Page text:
The Nasdaq Reloaded
By Michael Wallace
In Hollywood's latest blockbuster sequel, The Matrix Reloaded, humans are pitted against a villainous cyber-empire. In the version of reality that we call the present, the battle against technology has been waged by bitter investors who expected more from the New Economy than it could initially deliver.
The fallout has been severe. In the aftermath of a brutal three-year bear market that saw valuations of many tech outfits implode (a spectacle that needed no fancy special effects), investors haven't been the only ones to suffer. Wall Street and Corporate America took a few licks as well -- just look at the $1.4 billion Wall Street research settlement, separation of investment banking from research analysis, and accounting reform.
The Matrix sequel may leave viewers with a cliff-hanger, but the real-world "ending" to the tech bubble's bursting may turn out to have a more positive outcome. Five months ago we argued that equity prices weren't reflecting the tech sector's first glimmers of a comeback (see BW Online, 12/26/02, "A Tailwind for Tech at Last?").
And now it appears -- as in the Wachowski Bros.' middle installment of the Matrix trilogy -- that the machines may have the edge again. With the tech sector leading the way, overall business spending may recover just as consumers pause to regain their breath.
So far this year, equity prices have caught up to the nascent tech recovery. The tech-laden Nasdaq composite index rebounded nearly 15% before shedding about 3% of those gains on May 19. The Philadelphia semiconductor index, or SOX, has defied gravity and vaulted 22% higher since January before profit-taking knocked 5% from its May highs.
In early March, the Nasdaq benefited from breaching a key technical level: The 100- and 200-day moving averages on the index crossed 1,360, foreshadowing a near 200-point move from March lows of 1,253 to recent highs of 1,550. Meanwhile, the SOX has rallied over 100 points since February, to the 360 level.
What's driving the upswing? The end of Gulf War II, a relatively encouraging first-quarter earnings season, lower borrowing costs (via tighter corporate credit spreads and 45-year low benchmark bond yields), a weaker dollar, and generous Federal Reserve policy all have rewarded investors. While investment brochures may caution that "past performance is no guarantee of future results," the tech sector this go-round has been stubbornly resilient.
Other evidence supports the likely improvement in profits and business spending on technology. In its March report on economic developments in the Western U.S., the San Francisco Federal Reserve Bank found that capacity utilization by computer-equipment makers and semiconductor manufacturers, though still below average, was on the rise, and "the increases appear to be holding."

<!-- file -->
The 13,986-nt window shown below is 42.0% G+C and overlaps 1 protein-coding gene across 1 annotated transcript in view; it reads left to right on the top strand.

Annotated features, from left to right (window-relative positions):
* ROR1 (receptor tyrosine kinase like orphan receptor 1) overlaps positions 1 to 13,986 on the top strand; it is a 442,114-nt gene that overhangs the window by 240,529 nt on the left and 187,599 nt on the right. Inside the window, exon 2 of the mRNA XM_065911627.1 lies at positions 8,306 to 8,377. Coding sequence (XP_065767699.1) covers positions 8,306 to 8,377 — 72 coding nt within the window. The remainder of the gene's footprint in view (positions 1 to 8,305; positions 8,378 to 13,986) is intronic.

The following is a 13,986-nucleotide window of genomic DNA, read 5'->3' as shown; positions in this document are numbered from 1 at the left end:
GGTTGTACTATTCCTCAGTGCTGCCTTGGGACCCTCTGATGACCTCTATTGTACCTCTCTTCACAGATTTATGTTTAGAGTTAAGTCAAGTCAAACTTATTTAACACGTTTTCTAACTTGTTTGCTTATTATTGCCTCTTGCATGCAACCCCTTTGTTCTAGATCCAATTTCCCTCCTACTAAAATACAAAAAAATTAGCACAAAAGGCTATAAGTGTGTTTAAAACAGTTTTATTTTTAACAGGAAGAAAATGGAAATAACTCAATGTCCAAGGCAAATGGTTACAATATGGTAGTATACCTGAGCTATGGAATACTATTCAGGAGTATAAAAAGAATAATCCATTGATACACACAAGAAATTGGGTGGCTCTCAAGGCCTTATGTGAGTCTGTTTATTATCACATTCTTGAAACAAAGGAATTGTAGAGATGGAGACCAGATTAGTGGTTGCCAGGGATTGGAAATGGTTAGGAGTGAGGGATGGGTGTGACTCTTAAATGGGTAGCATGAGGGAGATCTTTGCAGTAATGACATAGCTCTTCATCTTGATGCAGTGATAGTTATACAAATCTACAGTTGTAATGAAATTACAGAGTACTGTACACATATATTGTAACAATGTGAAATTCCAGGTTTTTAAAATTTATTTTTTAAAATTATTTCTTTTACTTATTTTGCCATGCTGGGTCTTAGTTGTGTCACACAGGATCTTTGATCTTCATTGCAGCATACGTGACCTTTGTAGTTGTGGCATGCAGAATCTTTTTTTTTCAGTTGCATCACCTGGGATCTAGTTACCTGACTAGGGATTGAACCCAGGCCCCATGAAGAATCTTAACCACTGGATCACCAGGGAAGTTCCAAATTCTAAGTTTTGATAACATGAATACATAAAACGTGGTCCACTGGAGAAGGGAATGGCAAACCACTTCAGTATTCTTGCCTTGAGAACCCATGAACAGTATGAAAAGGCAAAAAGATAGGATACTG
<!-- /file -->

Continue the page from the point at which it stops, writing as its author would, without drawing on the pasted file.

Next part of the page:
A return to more normal levels of capacity use is one prerequisite to hiring, and a sign that demand may be picking up -- a cause helped by the weaker dollar as well. While employment trends in the sector remain mixed, the "outlook is improving," the SF Fed notes, as earnings recover.
The March report on global chip sales from the Semiconductor Industry Assn. also lent some much-needed cheer. The release showed a monthly sequential sales increase of 2.6%, to $12.1 billion, from February, and a 13% sequential sales increase in the first quarter, despite all the then-current geopolitical distractions. Geographically, sales in Asia grew by 17.2%, in Europe they gained 11.3%, while falling 8% in the Americas, reflecting some "migration" of production to the Pacific Rim.
The SIA expects double-digit percentage sales gains in 2003 and, like the SF Fed, noted that capacity utilization in the sector ramped up beyond 90% in March. This suggests that tech companies may have to expand capital spending after years of paring inventories to meet future demand. Such a trend would be a sign of gathering traction in business spending. After the beating that the tech sector has taken the last three years, a positive earnings streak and more consistency in growth would be quite timely, especially if consumer spending should slump markedly.
Another encouraging sign for tech investors: The broader equity indexes have done a respectable job of protecting their gains despite an onslaught of mostly disappointing economic data and the Fed now publicly acknowledging "minor" deflation risks.
The May 6 statement from the Fed's policymaking arm, the Federal Open Market Committee, that referenced the "D" word is being read as a signal that central bankers will at least sustain, or even step up, their accommodative policy, rather than prematurely hike rates to ward off the beginnings of inflation (see BW Online, 5/9/03, "Why the Fed Is Ready to Cut Again"). Fed Chairman Alan Greenspan's appearance before the Joint Economic Committee of Congress on May 21 will be closely scrutinized for any further indications of possible easing.
One intriguing aspect of the Fed pulling for growth and scanning the horizon for deflation is that stock and bond gains for a time appear compatible. Multidecade lows on yields of both short-term and long-term fixed-income securities and narrowing spreads between the yields on benchmark and corporate bonds should only further galvanize the tech and business sectors.
Sure, the May 19 Nasdaq sell-off shows that some doubts remain about the viability of the tech recovery, but the trend remains intact. Over the short term, this likely will help draw out sidelined investor dollars, broadening and deepening the overall recovery. And this time around, if the machines lead the way, even the Matrix believers shouldn't mind.
Wallace is a senior investment strategist for MMS International